Great, but you should not need a battery if you have power from the FTDI-adapter and don't have any big power consumers or shorts on the board. Do you use 5 or 3.3V ? Have you measured the current (e.g. from a battery)?


  • Hardware Contributor

    @m26872 - Both of the adapters that i purchased only came with 5 wires in a ribbon cable fashion, and me being mr gullible decided to assume that it only needed the 5. I just assumed that i only need to connect GND OR CTS. I'm now assuming that i need to connect both of them as they don't short together on the adapter itself? I have watched numerous videos on FTDI and ISP to troubleshoot this and I can honestly admit that i didn't realise if any of them had used 6 connections 😞

    I did at one point test the current, i can't remember exactly what it was. Give me an hour and I will be able to test that πŸ™‚ - I'm using 3.3v for the VCC line, my adapter is set to 3.3v too. Does it matter what the current is or would you be checking to just see if there is any current at all? I have tested the voltages when i'm hooked up to the serial connection just to let you know, and they were fine across all of the vcc connections on the board, so there is no connections missing and the uC is definably receiving power πŸ™‚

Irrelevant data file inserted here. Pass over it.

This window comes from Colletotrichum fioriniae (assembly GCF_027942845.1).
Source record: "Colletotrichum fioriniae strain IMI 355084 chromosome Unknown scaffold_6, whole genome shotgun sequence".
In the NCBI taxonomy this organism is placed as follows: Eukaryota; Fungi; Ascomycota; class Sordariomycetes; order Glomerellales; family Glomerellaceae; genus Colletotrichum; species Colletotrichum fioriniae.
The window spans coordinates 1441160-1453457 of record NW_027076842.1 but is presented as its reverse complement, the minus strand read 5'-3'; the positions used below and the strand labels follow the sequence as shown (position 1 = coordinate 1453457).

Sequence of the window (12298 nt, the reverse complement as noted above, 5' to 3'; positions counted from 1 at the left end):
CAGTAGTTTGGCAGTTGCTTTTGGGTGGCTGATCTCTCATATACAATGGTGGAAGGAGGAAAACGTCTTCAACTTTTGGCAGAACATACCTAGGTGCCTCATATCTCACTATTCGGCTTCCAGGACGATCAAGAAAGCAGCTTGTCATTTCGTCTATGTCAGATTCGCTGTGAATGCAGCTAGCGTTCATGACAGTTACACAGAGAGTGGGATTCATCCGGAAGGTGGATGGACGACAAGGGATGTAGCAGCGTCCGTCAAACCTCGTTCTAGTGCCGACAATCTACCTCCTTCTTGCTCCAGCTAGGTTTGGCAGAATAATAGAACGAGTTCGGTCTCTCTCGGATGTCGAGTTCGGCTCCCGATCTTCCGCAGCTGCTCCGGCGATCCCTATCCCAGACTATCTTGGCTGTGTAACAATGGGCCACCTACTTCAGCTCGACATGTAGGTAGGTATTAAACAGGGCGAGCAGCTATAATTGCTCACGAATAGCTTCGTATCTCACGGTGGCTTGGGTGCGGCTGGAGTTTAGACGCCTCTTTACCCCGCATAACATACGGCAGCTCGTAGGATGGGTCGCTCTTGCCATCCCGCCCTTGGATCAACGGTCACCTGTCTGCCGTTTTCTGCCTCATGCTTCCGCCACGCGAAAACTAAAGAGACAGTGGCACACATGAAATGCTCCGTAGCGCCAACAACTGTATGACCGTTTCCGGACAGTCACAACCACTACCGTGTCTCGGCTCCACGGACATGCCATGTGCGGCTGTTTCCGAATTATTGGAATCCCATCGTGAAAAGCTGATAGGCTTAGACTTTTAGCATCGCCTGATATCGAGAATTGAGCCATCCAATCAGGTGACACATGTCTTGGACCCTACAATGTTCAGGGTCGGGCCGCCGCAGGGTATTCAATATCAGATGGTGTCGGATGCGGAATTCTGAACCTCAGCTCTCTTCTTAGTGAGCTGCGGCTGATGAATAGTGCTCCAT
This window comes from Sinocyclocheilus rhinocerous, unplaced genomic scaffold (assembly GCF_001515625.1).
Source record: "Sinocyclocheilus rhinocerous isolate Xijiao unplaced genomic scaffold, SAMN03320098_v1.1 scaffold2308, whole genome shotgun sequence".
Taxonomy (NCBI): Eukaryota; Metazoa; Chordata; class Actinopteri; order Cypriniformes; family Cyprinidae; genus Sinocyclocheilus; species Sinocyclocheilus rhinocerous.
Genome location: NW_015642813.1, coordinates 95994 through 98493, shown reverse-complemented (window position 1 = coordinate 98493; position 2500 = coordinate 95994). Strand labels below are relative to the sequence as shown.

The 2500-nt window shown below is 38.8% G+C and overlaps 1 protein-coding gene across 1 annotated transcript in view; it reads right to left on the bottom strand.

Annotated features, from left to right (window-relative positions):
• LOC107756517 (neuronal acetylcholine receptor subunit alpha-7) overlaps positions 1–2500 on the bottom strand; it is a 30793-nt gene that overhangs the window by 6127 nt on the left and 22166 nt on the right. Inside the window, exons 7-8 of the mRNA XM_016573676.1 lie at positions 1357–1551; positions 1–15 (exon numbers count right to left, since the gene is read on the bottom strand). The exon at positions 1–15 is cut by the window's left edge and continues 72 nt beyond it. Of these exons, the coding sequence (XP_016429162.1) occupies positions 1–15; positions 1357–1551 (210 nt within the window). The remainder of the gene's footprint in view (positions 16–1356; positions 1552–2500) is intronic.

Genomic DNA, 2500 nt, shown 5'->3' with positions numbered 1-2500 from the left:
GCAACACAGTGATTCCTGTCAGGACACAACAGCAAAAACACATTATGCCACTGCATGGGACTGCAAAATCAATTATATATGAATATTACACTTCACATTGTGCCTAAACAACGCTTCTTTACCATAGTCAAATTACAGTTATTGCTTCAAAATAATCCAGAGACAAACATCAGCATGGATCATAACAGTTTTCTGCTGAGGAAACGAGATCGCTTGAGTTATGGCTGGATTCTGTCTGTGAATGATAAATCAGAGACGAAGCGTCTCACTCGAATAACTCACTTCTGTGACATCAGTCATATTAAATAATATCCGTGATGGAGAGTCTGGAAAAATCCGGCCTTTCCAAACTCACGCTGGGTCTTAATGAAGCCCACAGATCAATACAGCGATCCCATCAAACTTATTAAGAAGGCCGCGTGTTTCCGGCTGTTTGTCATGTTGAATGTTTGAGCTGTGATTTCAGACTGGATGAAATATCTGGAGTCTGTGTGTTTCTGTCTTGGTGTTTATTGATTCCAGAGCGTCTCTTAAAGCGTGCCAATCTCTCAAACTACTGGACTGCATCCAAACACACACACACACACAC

• Hardware Contributor

    So i have just dropped my multimeter over the coin cell and various other positions on the board, it would seem that there isn't much of a current change anywhere across the board. It reads 2.6mA across the board. This shows that there isn't really any current draw across the board and therefor like @m26872 mentioned in the previous post, there is no reason to why it shouldn't work being powered from the serial adapter.

    When i have the board connected through the serial adapter without the battery, the current is the same across the board, the reset pin is receiving the 3v to keep it high and i get an error of:

    avrdude: stk500_getparm(): (a) protocol error, expect=0x14, resp=0xfc
    
    avrdude: stk500_getparm(): (a) protocol error, expect=0x14, resp=0xfc
    
    avrdude: arduino_read_sig_bytes(): (a) protocol error, expect=0x10, resp=0xfc
    avrdude: error reading signature data for part "ATmega328P", rc=-3
    Problem uploading to board.  See http://www.arduino.cc/en/Guide/Troubleshooting#upload for suggestions.
    avrdude: error reading signature data, rc=-1
    

    I don't think there errors are very helpful as they keep changing every time i try to upload it without touching the board. I think its just having general issues with getting a transmit signal. I can still view the serial monitor perfectly fine which to me indicates that i have the Rx and the Tx line correct for a start. Am I correct in assuming this?